If the answer is yes to one or more of these questions, and you have or can create shareable content that lends itself well to the Facebook format, you may want to consider adding a Facebook Fan Page to your marketing mix.

Ignore Facebook at Your Peril

Robert Mullins is a freelance technology writer in Silicon Valley. His writing can be found at his Robert Mullins blog.

I’d thought of Facebook as a fun, entertaining time-waster, which would distract me from work I should be doing to take quizzes on what’s my favorite breakfast cereal or what kind of “Mad Men” character I would be. But I became impressed by the power of social media on June 25, the day Michael Jackson died.

On my Facebook News Feed popped up one post from a friend with a link to a report on the gossip site TMZ.com that Jackson was dead. Soon I was clicking my mouse with one hand and the TV remote with the other looking for confirmation. Mainstream media like CNN and MSNBC weren’t reporting he was dead; the only other Web sites reporting his death only cited the TMZ.com report. My News Feed soon filled with messages from others trading information on Jackson. It was like people gathering around radio sets when Pearl Harbor was bombed or around TVs when President Kennedy was assassinated. Only it was interactive.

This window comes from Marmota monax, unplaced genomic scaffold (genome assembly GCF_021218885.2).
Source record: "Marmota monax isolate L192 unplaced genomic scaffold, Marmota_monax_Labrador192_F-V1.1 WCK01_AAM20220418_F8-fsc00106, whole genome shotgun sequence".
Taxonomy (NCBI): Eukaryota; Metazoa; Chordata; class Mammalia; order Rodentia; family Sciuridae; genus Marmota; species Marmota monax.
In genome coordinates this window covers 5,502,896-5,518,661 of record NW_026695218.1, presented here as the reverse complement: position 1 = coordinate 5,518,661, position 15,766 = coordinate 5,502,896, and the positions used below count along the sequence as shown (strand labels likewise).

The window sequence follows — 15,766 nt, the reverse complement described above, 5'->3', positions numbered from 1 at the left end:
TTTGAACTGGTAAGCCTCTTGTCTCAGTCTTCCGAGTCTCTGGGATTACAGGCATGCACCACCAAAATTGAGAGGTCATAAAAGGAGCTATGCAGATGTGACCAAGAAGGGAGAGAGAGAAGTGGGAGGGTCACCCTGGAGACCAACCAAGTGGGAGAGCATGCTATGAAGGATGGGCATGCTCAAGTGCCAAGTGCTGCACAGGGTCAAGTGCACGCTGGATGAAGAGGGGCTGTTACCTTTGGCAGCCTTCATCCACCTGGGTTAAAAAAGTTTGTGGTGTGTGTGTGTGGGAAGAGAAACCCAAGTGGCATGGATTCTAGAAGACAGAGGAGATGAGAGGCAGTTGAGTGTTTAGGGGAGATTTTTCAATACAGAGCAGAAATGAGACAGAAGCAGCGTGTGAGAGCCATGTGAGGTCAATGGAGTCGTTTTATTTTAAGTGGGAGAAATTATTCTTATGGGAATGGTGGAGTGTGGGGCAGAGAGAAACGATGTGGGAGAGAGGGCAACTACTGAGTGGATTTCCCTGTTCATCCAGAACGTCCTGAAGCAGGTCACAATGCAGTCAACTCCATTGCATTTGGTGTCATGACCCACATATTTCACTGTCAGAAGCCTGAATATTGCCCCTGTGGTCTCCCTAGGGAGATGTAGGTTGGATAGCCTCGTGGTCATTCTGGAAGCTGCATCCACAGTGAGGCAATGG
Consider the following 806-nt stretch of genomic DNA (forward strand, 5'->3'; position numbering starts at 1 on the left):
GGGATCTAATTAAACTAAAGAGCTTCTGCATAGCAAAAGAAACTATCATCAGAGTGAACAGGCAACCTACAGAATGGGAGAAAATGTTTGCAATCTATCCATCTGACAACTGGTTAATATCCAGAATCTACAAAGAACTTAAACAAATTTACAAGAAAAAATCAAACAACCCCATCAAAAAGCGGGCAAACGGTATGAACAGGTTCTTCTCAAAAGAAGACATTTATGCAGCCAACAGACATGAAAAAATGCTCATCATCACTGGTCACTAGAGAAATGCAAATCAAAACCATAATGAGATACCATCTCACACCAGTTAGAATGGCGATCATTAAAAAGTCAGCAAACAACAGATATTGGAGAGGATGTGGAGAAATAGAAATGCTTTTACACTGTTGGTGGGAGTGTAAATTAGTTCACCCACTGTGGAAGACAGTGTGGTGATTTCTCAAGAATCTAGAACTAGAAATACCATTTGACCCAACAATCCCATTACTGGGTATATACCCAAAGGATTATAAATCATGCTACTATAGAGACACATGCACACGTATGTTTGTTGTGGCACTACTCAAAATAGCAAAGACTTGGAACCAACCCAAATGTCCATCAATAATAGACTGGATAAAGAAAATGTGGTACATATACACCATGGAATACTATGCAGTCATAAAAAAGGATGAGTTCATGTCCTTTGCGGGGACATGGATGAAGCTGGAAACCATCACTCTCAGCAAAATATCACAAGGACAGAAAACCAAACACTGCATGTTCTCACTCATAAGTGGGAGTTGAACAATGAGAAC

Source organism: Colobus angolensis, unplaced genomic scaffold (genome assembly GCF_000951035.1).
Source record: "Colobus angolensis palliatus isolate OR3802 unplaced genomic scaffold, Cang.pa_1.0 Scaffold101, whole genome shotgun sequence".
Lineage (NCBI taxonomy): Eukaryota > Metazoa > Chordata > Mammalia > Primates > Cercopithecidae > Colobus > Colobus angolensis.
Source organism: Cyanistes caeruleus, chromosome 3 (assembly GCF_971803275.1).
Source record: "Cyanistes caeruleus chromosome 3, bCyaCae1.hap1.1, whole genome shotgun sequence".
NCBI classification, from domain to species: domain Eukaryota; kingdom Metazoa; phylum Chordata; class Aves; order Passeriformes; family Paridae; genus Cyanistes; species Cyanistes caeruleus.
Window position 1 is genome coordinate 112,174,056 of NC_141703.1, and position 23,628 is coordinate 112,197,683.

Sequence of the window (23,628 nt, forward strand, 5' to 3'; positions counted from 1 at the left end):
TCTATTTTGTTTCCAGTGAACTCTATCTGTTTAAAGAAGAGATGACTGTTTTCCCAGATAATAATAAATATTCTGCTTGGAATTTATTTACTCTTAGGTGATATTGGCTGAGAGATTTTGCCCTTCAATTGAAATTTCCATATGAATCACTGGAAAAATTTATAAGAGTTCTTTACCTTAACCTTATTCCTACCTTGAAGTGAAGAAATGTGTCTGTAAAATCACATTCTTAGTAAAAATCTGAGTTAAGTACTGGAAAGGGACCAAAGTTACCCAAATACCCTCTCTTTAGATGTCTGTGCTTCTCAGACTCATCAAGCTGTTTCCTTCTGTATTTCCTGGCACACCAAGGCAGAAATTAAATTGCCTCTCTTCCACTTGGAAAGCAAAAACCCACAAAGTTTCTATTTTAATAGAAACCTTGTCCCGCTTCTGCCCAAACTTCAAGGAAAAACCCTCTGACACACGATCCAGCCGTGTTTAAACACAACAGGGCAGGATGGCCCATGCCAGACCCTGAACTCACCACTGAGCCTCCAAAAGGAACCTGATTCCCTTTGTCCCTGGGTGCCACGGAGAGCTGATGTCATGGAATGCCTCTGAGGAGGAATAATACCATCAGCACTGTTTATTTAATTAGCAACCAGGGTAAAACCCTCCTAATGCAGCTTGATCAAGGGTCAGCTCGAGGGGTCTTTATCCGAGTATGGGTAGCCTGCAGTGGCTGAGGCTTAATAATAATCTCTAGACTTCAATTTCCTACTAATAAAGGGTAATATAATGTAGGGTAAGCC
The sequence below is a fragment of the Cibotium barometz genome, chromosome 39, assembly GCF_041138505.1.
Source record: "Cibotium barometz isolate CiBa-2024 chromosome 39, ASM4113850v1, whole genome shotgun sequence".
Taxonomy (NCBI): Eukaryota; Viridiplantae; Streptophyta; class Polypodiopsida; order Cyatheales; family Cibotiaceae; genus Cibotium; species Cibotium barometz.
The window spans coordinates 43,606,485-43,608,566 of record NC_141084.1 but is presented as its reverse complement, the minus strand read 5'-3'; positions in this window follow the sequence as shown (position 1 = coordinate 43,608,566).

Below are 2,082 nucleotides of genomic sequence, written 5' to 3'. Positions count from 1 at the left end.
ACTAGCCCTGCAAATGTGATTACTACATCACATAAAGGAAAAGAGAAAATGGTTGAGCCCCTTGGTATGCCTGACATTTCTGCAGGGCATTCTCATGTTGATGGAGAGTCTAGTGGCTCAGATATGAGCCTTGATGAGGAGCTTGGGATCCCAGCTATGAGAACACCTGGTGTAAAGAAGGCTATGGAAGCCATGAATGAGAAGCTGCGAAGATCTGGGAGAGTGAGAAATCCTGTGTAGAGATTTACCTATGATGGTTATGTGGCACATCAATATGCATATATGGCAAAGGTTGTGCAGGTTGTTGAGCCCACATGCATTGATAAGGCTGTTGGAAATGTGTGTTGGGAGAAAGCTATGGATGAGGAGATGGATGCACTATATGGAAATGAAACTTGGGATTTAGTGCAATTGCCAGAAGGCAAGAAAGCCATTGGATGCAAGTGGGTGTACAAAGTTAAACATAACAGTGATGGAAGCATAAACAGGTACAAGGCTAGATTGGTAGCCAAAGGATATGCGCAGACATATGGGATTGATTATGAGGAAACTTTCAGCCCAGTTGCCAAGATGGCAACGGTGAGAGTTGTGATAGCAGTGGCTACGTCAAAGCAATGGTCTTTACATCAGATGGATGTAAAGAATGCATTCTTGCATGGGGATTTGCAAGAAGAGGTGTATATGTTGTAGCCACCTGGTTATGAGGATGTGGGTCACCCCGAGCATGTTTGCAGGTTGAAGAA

I’d also heard that the initial reports of that airliner that splashed down in the Hudson River Jan. 15 came from Twitter.

So, the value of Facebook, Twitter and other social media platforms is clear; they can be a powerful way of disseminating information and, where a business is concerned, managing it.

My e-mail inbox is regularly filled with invitations to online webinars or real world seminars on marketing and PR via social networking. For instance, the Web site Mediabistro.com, which follows media news and offers professional training, invites people to view a panel discussion, “Social Media Essentials for PR.”

There is also evidence that embracing social media can help head off PR crises. The Wall Street Journal, in an Aug. 3 article titled “For Companies, a Tweet in Time Can Avert PR Mess,” recounts how three major companies – Ford Motor, PepsiCo and Southwest Airlines, averted PR problems by responding quickly on Twitter.

In the Ford case, the auto maker was being criticized online for forcing a fan Web site – TheRangerStation.com, dedicated to its compact Ranger pickup – to close. Ford’s director of social media, Scott Monty, immediately posted a Twitter message that he was looking into the matter, the Journal reported. He learned that Ford lawyers believed the site was selling counterfeit Ford parts bearing the company’s famous blue oval logo. Monty got the lawyers to back off forcing the site down if the site agreed to stop selling the fake parts. Problem solved.

And you don’t have to be a giant public company to use social media strategically. The New York Times reported July 29 on “Managing an Online Reputation” about how small businesses can set up Google Alerts to send them a message each time their company is mentioned in blogs or other Web sites.

To track Twitter mentions of the business, the Times story mentions TweetDeck, Twendz or Twitter’s own search function as resources.

While social media are still growing and evolving, their value is becoming clear, so scouring Facebook and Twitter may not be a time waster after all, but time well spent.